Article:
I Don’t Know How to Relax!

By Natalie Engler, RYT
Director of Restorative Yoga Services 
The Domar Center for Mind/Body Health at Boston IVF
 

“I don’t know how to relax.”

You’d be surprised at how often I hear this confession in an initial restorative yoga session.

 Or maybe you wouldn’t be shocked at all. Instead you might wonder how anyone could possibly relax, surrender, let go”¦ or experience any of those lovely-sounding words when life is moving at the speed of light and nothing seems to be going your way.

The truth is, everyone is born knowing how to relax, and can relax deeply — even during the most stressful times (which is when we need it most). With the optimal conditions, the mind becomes tranquil, physiological processes slow, and rejuvenation takes place. But sometimes we need a little help creating these “optimal conditions.”

That’s where restorative yoga comes in.

There is quiet. There is darkness. There is warmth. There is breath awareness. And there is pure physical comfort.

My primary restorative yoga teacher, Bo Forbes, calls the physiological state that results from this cocoon-like environment “quiescent relaxation.” Judith Lasater, another master teacher with whom I’ve studied, calls the state “pratyahara“ ““ a Sanskrit term that means withdrawal of energy from the senses. Other teachers refer to a deepening of the “relaxation response,” a state of deep rest that changes the physical and emotional responses to stress.

Whatever you call it, this state is so pleasurable that most people want to return to it, over and over again.

Many women who practice yoga at the Domar Center arrive at their first session with racing thoughts, shallow rapid breathing, and shoulders hunched forward to protect a wounded heart. They tell me stories that make my own heart ache. I listen closely and assess what I think would help. I consider: does the patient need calming, revitalizing, or both? What are her mental, emotional, and physical patterns? What is her constitution (or dosha)? What is the state of her nervous system?

After we talk, I may prop her in a restorative pose immediately, cradling her body with blankets, bolsters and lavender-scented eye pillows. Or I may help her transition to the restorative practice by introducing some slow breath-linked movements. Either way, she ultimately finds her way to a pose that is fully supported and enjoyed for a relatively long time (usually 5-15 minutes).  Each pose rests the body, gently stretches the muscles, and calms the nervous system while quieting a set of neurons called the midbrain reticular activating system (MRAS), allowing brain waves to slow.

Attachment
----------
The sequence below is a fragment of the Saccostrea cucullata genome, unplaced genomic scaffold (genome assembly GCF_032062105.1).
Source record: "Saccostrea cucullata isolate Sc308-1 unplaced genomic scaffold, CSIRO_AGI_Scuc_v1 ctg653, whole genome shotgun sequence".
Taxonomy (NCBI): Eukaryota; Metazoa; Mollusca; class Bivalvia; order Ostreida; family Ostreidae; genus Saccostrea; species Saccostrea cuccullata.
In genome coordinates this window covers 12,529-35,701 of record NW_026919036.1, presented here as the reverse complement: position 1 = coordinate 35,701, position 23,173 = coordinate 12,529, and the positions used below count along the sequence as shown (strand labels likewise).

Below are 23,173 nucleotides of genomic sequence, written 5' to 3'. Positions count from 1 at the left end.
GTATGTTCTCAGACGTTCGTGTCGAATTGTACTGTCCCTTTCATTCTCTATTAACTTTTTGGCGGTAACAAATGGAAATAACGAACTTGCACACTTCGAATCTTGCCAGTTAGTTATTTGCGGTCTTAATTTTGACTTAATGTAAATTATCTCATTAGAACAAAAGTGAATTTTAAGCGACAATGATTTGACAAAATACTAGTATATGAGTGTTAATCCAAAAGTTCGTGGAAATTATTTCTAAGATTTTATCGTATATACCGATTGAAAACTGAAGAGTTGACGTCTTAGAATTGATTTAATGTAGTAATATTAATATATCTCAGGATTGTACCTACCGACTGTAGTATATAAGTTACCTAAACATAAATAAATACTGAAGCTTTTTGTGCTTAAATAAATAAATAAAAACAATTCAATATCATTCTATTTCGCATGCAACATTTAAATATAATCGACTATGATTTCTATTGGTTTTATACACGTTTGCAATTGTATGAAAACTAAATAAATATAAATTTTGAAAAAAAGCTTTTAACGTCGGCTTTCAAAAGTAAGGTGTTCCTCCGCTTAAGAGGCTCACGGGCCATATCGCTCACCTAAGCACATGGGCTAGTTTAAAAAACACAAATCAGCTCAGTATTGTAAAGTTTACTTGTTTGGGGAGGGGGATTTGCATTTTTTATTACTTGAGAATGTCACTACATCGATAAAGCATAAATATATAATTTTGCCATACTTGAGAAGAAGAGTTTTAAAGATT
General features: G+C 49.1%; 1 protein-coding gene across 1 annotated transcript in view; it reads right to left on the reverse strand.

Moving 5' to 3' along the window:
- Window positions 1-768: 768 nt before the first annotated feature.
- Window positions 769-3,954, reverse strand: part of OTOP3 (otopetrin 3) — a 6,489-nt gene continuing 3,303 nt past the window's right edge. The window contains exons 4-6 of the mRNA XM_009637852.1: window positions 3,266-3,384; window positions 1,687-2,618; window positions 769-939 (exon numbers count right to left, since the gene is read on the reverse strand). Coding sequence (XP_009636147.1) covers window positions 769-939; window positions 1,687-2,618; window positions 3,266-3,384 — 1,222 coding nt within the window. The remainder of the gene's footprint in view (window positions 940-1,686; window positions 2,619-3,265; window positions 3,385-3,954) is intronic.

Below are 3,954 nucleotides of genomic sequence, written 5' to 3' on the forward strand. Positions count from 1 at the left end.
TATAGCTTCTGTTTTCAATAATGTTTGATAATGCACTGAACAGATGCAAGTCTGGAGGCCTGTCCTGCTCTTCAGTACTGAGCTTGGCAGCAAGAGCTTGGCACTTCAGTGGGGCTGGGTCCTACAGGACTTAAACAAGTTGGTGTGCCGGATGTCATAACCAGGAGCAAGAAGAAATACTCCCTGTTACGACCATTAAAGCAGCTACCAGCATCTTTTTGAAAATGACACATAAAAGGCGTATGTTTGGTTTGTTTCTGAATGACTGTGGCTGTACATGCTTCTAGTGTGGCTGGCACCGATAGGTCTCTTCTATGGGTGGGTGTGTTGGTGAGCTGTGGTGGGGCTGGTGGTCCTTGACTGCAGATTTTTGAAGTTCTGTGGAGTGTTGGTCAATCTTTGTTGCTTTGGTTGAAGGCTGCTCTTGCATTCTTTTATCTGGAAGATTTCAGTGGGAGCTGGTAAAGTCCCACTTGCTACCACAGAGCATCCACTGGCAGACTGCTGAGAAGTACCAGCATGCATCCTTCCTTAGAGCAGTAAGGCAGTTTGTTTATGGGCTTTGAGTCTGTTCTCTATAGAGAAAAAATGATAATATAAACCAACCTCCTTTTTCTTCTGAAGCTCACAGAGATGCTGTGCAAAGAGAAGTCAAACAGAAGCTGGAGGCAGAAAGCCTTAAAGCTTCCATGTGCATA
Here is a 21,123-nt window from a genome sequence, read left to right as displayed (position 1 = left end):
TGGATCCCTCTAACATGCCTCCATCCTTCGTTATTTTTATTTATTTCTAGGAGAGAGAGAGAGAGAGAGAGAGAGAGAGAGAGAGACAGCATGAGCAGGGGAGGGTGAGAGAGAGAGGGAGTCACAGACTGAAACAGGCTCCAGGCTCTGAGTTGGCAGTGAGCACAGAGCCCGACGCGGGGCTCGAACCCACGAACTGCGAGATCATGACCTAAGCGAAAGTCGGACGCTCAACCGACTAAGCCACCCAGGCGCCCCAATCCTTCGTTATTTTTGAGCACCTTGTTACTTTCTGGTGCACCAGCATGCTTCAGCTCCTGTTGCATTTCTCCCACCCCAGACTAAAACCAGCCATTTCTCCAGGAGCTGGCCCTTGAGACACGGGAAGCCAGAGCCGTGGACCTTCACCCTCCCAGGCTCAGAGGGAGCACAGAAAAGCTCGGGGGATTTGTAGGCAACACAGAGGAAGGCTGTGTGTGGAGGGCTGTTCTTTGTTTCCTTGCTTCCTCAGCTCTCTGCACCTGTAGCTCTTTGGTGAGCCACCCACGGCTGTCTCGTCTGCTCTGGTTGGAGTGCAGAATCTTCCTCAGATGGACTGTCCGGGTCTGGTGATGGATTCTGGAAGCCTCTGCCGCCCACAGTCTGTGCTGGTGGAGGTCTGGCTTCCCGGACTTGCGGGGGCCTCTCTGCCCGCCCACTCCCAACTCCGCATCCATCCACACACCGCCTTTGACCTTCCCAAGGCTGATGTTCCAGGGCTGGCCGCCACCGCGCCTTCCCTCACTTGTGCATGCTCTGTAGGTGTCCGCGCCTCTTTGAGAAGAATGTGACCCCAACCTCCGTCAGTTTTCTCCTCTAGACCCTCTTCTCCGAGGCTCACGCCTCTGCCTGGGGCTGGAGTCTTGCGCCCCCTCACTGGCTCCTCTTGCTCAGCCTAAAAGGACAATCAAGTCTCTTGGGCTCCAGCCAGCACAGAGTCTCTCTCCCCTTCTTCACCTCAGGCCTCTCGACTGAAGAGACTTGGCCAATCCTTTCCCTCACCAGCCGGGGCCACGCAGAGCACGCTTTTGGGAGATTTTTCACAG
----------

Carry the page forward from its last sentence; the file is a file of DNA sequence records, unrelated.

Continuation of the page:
The change is visible. Before my eyes, the woman “settles.” Her body sinks in to the props. Her breathing deepens. And her skin takes on a more radiant glow.

At the end of the session she looks as if she has returned from a journey. She may be a bit dazed and half-smiling. And nearly always, I hear some positive words, whether it’s a new insight, the answer to a gnawing question, or simply the phrase “I feel so relaxed.”

One woman who initially expressed fear about an upcoming IVF cycle suddenly blurted on her way out the door, “This has been my best cycle yet!” Another woman told me that a Boston IVF nurse observed how much more relaxed she seemed during a recent IUI.

As these enthusiastic yoginis practice at home, many find they are able to use the yoga breathing techniques whenever they are in a stressful situation. And by practicing their favorite poses, they can enter a relaxed state more quickly and with less effort.

Ultimately, they understand what can only be experienced: Relaxation isn’t something you know; relaxation is who you are.


ABOUT NATALIE ENGLER, RYT

Natalie has been an avid yoga practitioner for 20 years and a yoga teacher for 5 years. While she has trained with many highly regarded teachers in the Hatha Yoga tradition, her primary teacher and influence is Bo Forbes, PsyD, a clinical psychologist and yoga teacher who is the founder of Elemental Yoga and founder and director of the Center for Integrative Yoga Therapeutics in Boston. She is also a health correspondent for Harvard Medical International, has written for Reuters Health and Harvard Health Publications, and has co-led body image workshops that combine yoga, journaling, and psychotherapy. Professionally, Natalie has witnessed the potent effects of Restorative Yoga on a wide range of issues from affective disorders to fertility. Personally, she has found Restorative Yoga to be a powerful tool that helps to shift emotional and thought patterns, promoting a deepening sense of self-acceptance, inner calm, and mental clarity. It is her great pleasure to share this empowering practice with others, tailoring it to meet their individual needs.